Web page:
Cassian Yee, MD

  • Recruited to: The University of Texas MD Anderson Cancer Center
  • Recruited from: Fred Hutchinson Cancer Research Center/The University of Washington
  • Award: Established Investigator

Dr. Cassian Yee is a professor in the Department of Melanoma Medical Oncology and Department of Immunology at UT MD Anderson Cancer Center. He also serves as the Director of the Solid Tumor Cell Therapy Program there. Previously, Dr. Yee was a professor in the Division of Oncology at the University of Washington and a Member in Program in Immunology, Clinical Research Division of the Fred Hutchinson Cancer Research Center.

After receiving his medical degree from the University of Manitoba in Canada, Dr. Yee trained as a research fellow at the Ontario Cancer Institute in Toronto and continued his medical residency at Stanford University. He completed a fellowship in medical oncology and postdoctoral research studies at the University of Washington and the Fred Hutchinson Cancer Research Center.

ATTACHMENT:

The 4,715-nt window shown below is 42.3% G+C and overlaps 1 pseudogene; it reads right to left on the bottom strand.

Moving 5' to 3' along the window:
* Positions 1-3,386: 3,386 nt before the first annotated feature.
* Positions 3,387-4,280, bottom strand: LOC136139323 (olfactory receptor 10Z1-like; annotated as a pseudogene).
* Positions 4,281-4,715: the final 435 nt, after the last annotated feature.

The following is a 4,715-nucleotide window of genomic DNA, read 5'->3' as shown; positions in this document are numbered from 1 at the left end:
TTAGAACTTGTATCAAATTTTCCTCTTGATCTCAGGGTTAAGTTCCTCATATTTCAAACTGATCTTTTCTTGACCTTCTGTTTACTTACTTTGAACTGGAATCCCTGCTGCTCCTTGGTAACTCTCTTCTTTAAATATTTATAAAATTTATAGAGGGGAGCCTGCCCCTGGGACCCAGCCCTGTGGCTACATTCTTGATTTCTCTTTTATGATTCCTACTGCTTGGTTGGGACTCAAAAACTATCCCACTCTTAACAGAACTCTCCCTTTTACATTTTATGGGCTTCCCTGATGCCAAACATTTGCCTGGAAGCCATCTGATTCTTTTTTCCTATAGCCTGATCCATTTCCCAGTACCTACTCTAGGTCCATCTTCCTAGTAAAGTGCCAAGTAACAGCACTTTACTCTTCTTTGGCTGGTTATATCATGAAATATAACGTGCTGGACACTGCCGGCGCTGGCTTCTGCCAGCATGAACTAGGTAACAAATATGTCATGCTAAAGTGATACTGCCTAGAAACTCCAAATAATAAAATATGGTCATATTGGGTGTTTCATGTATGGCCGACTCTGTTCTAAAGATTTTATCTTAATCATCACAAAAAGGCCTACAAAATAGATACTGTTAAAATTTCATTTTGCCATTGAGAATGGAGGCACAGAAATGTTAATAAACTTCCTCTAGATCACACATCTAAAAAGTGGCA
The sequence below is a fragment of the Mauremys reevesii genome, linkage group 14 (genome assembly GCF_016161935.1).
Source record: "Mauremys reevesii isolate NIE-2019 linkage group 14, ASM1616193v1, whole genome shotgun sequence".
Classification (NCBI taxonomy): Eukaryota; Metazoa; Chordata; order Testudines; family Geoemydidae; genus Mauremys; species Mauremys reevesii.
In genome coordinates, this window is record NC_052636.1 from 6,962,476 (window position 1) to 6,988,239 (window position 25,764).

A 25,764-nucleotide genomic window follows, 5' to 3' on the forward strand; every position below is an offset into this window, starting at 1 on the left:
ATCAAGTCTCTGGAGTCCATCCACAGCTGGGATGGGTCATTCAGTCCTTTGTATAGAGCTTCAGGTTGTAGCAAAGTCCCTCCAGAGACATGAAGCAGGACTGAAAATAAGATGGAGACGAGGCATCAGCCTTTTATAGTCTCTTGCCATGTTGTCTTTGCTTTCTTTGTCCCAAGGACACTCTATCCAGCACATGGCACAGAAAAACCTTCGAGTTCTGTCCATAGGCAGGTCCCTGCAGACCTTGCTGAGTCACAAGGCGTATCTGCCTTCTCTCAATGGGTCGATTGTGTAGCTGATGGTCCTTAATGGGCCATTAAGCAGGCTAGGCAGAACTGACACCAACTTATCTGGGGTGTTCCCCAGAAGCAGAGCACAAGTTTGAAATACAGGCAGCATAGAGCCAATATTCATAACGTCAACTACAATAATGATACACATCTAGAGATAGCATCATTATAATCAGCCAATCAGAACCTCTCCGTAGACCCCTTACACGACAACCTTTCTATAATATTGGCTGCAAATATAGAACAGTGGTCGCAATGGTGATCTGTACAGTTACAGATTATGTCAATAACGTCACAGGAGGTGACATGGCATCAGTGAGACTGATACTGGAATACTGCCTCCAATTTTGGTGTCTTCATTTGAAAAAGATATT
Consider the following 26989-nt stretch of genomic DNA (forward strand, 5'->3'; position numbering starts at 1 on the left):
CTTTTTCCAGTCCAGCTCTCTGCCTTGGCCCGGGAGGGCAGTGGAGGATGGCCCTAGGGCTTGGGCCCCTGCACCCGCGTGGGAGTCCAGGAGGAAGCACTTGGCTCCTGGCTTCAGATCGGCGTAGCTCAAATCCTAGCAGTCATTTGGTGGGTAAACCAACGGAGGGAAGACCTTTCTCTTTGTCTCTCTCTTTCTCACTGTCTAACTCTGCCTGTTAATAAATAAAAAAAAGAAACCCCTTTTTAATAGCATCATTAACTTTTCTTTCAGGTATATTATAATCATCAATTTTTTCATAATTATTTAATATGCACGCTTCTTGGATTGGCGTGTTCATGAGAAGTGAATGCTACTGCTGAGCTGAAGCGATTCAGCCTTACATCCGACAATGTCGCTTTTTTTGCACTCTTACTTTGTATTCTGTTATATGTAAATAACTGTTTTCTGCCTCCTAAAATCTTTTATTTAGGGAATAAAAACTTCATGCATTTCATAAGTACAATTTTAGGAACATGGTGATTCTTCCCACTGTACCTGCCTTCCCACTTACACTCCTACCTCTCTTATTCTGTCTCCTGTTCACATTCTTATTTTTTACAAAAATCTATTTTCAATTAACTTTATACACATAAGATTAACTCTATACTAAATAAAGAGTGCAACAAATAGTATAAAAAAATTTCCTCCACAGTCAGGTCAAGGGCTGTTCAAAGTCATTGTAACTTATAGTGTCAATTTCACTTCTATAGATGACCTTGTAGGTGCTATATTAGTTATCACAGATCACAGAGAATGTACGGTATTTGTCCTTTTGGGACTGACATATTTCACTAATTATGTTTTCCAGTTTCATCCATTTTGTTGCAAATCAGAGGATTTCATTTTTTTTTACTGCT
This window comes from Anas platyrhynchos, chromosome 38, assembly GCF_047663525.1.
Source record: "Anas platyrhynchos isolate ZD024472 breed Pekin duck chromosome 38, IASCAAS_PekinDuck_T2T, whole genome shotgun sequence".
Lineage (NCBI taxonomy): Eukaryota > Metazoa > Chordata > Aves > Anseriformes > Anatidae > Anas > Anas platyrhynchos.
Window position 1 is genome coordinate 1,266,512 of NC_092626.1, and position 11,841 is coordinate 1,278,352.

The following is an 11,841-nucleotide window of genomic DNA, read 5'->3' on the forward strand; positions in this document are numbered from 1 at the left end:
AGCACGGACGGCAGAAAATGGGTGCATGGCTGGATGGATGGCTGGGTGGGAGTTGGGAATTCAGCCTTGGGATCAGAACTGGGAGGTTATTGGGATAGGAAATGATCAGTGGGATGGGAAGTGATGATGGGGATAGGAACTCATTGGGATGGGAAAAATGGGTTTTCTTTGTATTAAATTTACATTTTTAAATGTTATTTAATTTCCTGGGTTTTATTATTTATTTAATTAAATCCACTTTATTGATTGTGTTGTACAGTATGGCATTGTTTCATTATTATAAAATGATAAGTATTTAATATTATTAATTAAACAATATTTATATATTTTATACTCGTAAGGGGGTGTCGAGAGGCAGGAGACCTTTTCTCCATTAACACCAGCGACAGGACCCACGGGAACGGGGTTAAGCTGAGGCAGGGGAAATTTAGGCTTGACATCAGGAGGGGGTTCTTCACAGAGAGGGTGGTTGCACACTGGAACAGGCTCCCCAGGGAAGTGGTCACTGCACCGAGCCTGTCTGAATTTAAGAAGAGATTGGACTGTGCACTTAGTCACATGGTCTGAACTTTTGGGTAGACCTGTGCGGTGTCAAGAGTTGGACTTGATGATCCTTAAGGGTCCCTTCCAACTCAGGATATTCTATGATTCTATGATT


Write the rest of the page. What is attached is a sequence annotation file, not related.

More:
Dr. Yee is a recipient of the Cancer Research Institute Investigator Award and the Damon Runyon Walter Winchell Clinical Investigator Award. He is also a Burroughs Wellcome Scientist in Translational Research and elected member of the American Society for Clinical Investigation, and co-leader of the Stand Up to Cancer Immunology Dream Team.

Dr. Yee’s research was among the first to show that adoptive T-cell therapy holds great promise for treating melanoma, a potentially fatal form of skin cancer. His team described the first successful use of a patient’s own T-cells as the sole therapy to put advanced melanoma into long-term remission. Additionally, he demonstrated for the first time that human T cells can become long-lasting memory cells after infusion and, when combined with a checkpoint inhibitor, halt tumor growth in patients with metastatic melanoma. Using this combinational approach, Dr. Yee’s team seeks to develop adoptive T cell therapy as a clinically feasible treatment modality for patients with solid tumor malignancies in general.